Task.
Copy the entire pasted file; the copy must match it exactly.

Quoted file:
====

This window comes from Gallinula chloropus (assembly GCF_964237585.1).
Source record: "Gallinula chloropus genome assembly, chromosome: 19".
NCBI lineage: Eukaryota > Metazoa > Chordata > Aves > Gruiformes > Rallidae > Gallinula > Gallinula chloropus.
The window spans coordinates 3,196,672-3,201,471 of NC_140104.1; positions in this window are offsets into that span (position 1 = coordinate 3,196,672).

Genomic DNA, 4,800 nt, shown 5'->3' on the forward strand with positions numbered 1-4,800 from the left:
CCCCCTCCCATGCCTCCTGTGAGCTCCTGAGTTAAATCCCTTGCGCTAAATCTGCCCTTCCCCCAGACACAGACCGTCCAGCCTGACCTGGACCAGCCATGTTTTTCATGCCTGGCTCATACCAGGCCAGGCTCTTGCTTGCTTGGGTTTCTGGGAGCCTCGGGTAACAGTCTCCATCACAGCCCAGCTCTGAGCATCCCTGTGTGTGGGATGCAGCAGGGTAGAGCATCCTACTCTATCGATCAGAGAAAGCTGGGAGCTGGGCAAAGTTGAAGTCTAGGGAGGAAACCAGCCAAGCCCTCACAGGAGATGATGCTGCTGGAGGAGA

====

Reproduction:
This window comes from Gallinula chloropus (assembly GCF_964237585.1).
Source record: "Gallinula chloropus genome assembly, chromosome: 19".
NCBI lineage: Eukaryota > Metazoa > Chordata > Aves > Gruiformes > Rallidae > Gallinula > Gallinula chloropus.
The window spans coordinates 3,196,672-3,201,471 of NC_140104.1; positions in this window are offsets into that span (position 1 = coordinate 3,196,672).

Genomic DNA, 4,800 nt, shown 5'->3' on the forward strand with positions numbered 1-4,800 from the left:
CCCCCTCCCATGCCTCCTGTGAGCTCCTGAGTTAAATCCCTTGCGCTAAATCTGCCCTTCCCCCAGACACAGACCGTCCAGCCTGACCTGGACCAGCCATGTTTTTCATGCCTGGCTCATACCAGGCCAGGCTCTTGCTTGCTTGGGTTTCTGGGAGCCTCGGGTAACAGTCTCCATCACAGCCCAGCTCTGAGCATCCCTGTGTGTGGGATGCAGCAGGGTAGAGCATCCTACTCTATCGATCAGAGAAAGCTGGGAGCTGGGCAAAGTTGAAGTCTAGGGAGGAAACCAGCCAAGCCCTCACAGGAGATGATGCTGCTGGAGGAGA